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Dietary restriction and insulin‐like signalling pathways as adaptive plasticity: A synthesis and re‐evaluation

Research output: Contribution to journalArticle

Original languageEnglish
JournalFunctional Ecology
Early online date23 Jul 2019
DOIs
Publication statusE-pub ahead of print - 23 Jul 2019

Abstract

1.Dietary restriction (DR) under laboratory conditions generally extends lifespan and delays ageing across species as diverse as yeast, nematode worms, flies, and mice, and is underpinned by taxonomically conserved physiological pathways, notably the insulin‐like signalling pathway (IIS). Despite growing excitement about the links between DR / IIS and ageing within biogerontology, our understanding of why the DR response and associated pathways evolved under natural selection remains controversial and limited.

2.Here, we provide a brief overview of current understanding of the relationship between DR and IIS and ageing from modern biogerontology, and go on to summarise the evidence that the IIS pathway integrates a range of important environmental cues including photoperiod, temperature and humidity, as well as nutrition.

3.We go on to discuss the main existing evolutionary explanations for DR and argue that they are not mutually exclusive and are too nutrition‐focussed to fully explain the evolutionary origin of the IIS pathway. In the wild, environmental cues and pressures are dynamic and multivariate, and physiological pathways capable of integrating multiple predictive cues could be strongly favoured by natural selection.

4.We hypothesise that the IIS and related pathways evolved to detect and integrate a wide range of environmental cues (not just diet) that are predictive of important selective pressures in the wild. Available evidence suggests the pathway is capable of triggering a range of phenotypic responses, depending on the cues provided, ranging from profound physiological remodelling (e.g. diapause, aestivation, hibernation) associated with promoting survival through challenging environments, to more subtle responses to acute, fine‐scale variation in the environment which may allow individuals to better match their level of reproductive investment to their conditions.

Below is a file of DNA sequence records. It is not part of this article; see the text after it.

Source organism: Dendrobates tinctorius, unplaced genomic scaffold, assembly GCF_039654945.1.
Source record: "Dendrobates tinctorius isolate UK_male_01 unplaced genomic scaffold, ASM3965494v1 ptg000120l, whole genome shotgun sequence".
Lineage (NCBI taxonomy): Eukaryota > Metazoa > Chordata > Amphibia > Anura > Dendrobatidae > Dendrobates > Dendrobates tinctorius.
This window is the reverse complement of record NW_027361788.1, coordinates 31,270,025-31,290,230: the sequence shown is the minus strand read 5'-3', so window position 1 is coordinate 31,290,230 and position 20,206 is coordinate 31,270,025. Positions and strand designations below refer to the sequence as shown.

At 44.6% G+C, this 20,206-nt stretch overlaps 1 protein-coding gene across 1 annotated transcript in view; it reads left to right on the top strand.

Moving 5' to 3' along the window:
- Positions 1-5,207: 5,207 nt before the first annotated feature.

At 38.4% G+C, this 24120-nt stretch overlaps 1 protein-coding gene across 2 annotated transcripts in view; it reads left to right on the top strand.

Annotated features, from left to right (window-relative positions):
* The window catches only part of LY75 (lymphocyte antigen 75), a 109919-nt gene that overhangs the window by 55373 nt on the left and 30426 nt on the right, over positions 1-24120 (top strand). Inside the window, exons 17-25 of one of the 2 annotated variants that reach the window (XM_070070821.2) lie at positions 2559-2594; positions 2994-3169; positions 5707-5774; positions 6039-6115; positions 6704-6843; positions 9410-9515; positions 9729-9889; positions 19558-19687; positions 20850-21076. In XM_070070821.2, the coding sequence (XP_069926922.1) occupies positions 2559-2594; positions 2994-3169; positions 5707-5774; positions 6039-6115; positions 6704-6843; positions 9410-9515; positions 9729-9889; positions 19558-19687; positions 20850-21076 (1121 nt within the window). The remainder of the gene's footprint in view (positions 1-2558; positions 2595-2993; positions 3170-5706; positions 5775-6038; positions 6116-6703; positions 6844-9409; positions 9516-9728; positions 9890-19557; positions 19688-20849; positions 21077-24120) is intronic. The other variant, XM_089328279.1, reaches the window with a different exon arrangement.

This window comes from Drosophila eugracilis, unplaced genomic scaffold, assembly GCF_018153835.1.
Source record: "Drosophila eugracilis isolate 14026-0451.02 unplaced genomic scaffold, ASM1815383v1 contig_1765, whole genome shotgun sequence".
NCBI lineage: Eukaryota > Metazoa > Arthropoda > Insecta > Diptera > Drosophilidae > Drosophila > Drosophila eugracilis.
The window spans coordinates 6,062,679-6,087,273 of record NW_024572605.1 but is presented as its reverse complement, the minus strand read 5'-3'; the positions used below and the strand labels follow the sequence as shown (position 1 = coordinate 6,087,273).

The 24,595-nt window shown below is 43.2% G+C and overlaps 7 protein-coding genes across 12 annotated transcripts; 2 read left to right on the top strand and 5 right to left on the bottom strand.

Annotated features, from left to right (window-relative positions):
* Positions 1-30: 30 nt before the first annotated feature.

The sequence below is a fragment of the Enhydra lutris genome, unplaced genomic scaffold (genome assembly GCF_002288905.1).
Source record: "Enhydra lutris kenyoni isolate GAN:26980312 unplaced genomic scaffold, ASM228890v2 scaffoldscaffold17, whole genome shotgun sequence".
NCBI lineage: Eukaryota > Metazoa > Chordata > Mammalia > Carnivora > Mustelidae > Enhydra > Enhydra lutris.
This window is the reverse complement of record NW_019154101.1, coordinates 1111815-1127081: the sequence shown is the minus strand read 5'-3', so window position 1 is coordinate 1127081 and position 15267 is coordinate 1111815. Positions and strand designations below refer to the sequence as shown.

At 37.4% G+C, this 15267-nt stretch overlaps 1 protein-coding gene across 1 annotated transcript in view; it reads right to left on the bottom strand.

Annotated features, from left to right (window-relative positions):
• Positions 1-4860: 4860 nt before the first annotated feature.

5.We argue that the IIS pathway underpins important adaptive phenotypic plastic responses to a wide range of environmental inputs, of which diet is just one. A multi‐disciplinary approach combining perspectives and methods from bio‐gerontology, cell biology, ecology and evolutionary biology will be essential to develop our understanding of the evolutionary origins of this pathway and the way natural selection and the environment have shaped variation in pathway's response to different environmental cues.

    Research areas

  • cues, natural selection, nutrient sensing, phenotypic plasticity, photoperiod, mechanistic target of rapamycin (mTOR), wild animals

ID: 103518848